So, one would ask, what is all this fuss about a small plateau and a hill side? To know more, we need to understand the origin of this pristine land. This area was a part of the Deccan Plateau which witnessed around 29 lava flows around 65 million years ago. With every new eruption, a new layer of lava flowed from fissures and spread horizontally over the already weathered older strata.
Years after the last lava flow, started the action of the innumerable water streams and huge rivers that eroded the flat landmass to form deep valleys and gorges to give it the present form. Today, if we looked down from any of the steep slopes in the Sahayadri range (Western Ghats) of mountains, we would notice stacked up layers indicating these time zones.
Even as the water streams eroded the landmass, some areas remained untouched forming kind of islands. Today, we see them as independent plateaus surrounded by deep valleys on all sides.
These plateaus, owing to their volcanic origin are comprised of red lateritic soil, also referred to as Saada in Marathi. Saada is extremely porous and does not hold water and hence agriculture is ruled out here. It is the South West monsoon that totally transforms this otherwise dry land, pouring over 2000 – 2500 mm of rainfall in just about three months. Water that accumulates from this catchment finds its way into the Kaas lake, the source of the Urmodi river. With this life giving rain, the Saada with its thin layer of red soil suddenly erupts in a profusion of flowers. As far as the eye can see, the land is soon covered with smithia and sonki providing the yellow carpet and balsams adding the pink hue to it. Colours change almost every week – depending on the dominant flowering at that moment of time.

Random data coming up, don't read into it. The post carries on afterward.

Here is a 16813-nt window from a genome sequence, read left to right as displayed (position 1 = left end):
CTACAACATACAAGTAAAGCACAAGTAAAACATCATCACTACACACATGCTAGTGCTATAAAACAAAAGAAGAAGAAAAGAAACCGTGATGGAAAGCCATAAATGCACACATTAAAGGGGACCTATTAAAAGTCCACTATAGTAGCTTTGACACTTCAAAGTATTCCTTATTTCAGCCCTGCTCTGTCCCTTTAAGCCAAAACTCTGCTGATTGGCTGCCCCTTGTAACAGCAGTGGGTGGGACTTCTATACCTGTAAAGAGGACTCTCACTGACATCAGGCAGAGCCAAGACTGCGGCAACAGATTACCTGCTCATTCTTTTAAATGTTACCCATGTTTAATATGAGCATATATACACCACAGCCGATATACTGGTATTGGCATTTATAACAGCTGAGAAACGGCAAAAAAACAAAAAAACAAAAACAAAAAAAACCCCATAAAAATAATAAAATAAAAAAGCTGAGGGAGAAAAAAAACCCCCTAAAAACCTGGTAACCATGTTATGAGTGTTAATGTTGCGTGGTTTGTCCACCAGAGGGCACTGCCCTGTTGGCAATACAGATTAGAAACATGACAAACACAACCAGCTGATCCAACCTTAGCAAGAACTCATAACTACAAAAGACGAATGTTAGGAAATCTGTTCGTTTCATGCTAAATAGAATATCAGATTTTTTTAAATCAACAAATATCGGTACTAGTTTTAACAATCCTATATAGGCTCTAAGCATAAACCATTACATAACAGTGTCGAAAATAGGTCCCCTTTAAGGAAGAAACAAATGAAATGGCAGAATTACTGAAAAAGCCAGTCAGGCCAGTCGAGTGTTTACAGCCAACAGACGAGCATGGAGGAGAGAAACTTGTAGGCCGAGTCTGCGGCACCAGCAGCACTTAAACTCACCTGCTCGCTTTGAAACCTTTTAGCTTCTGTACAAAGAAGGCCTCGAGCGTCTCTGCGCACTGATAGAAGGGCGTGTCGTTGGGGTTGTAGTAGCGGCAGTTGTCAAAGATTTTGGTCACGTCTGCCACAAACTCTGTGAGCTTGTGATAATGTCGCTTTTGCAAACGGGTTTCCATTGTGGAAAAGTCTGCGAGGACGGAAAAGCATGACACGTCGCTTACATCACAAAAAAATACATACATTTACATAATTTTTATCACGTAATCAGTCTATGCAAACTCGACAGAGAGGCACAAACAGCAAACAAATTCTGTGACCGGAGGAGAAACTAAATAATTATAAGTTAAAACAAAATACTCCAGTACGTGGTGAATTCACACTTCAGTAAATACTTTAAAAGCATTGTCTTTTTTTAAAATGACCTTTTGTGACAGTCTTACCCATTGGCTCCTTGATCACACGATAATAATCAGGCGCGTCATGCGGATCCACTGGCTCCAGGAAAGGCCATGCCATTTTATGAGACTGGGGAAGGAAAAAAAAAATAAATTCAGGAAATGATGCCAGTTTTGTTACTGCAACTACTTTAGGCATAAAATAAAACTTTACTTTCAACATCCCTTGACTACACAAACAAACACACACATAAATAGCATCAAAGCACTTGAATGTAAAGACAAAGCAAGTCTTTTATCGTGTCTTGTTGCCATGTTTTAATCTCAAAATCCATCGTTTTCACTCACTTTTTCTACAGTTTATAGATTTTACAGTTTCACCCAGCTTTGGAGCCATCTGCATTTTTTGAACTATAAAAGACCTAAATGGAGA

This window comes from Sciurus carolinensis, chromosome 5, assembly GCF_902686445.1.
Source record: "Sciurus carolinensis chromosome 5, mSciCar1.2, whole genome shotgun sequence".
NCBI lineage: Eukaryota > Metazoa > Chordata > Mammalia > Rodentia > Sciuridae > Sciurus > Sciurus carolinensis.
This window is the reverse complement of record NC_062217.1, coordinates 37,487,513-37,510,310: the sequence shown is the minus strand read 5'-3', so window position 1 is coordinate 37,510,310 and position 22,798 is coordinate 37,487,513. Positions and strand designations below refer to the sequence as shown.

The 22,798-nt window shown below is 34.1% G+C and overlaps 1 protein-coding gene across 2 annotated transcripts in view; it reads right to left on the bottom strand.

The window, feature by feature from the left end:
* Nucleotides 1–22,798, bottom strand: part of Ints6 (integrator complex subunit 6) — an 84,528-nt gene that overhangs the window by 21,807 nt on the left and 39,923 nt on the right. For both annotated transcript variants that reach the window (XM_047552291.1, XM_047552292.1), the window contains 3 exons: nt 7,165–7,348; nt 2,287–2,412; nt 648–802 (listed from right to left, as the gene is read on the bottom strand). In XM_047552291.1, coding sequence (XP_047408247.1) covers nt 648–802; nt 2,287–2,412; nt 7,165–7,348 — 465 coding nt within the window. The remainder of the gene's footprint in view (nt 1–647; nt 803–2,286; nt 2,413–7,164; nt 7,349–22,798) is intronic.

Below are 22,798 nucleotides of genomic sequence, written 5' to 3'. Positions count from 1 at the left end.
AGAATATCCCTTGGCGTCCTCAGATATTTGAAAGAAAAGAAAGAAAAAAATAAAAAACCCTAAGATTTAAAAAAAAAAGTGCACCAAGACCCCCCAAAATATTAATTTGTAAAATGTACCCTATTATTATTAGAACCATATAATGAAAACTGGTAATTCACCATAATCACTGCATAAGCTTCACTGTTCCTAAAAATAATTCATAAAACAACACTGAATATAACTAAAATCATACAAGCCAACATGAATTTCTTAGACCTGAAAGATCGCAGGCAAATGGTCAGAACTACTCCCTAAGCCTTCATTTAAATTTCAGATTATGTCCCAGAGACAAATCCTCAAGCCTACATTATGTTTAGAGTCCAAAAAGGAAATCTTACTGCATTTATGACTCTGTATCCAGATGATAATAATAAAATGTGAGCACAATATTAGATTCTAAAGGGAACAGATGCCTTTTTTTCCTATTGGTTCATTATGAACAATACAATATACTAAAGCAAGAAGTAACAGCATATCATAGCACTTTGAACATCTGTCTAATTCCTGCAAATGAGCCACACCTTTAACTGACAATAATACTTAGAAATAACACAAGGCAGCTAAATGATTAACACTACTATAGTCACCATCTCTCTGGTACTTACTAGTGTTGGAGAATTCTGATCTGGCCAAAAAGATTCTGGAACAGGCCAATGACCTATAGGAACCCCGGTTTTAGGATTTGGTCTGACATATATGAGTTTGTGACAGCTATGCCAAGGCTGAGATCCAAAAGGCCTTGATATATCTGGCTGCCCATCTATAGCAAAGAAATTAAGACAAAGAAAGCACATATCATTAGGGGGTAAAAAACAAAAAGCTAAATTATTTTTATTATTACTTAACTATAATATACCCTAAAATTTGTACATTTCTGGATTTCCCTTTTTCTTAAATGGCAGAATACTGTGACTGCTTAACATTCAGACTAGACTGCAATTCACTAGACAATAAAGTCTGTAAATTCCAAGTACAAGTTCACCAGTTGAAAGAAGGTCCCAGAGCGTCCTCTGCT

The soil layer on these Saada plateaus is very thin and contains little or no organic matter. This has meant that the Mother Nature had to evolve a number of plants to become insectivorous to get food supplements. Seeta’s tears or Utricularia are blessed with small bladders around their roots to trap insects, thereby providing the plant with precious nitrogen and phosphorus. Even more interesting are the insectivorous plants of Sundew or Drossera, which trap insects on its sticky dew like secretions.
Adding glamour to the flowering world at Kaas is a range of ground orchids, including Waytura – Aponogetan satarensis – which over enthusiastic botany students have almost collected to disappearance from this plateau, Habeneria heyneana or the tooth brush orchid, Habeneria digitata which has an interestingly strong fowl smell that can be recognized only after sundown.
However the story of Kaas would remain incomplete without the mention of the ubiquitous ‘basket kept upside down’ Topli Karvi – Pleocaulus ritchei. This plant flowers only once in its lifetime of eight years, after which the plant dies. And yet when it flowers, it is a sight to behold with baskets of purple flowers swaying in the breeze.
Given this background, would it not be apt to protect this wonderful site for the future? The time is now, lest the name tag of ‘Kaach’ Plateau replace Kaas Plateau… with liquor bottle glass pieces strewn everywhere in this Garden of Eden.
(Explorer, wildlifer, trekker, scuba diver, sky diver, river rafter, birdwatcher and nomad for life, Anirudh Chaoji works as an ecologist in community-based conservation, Forest Department, Melghat Tiger Reserve.)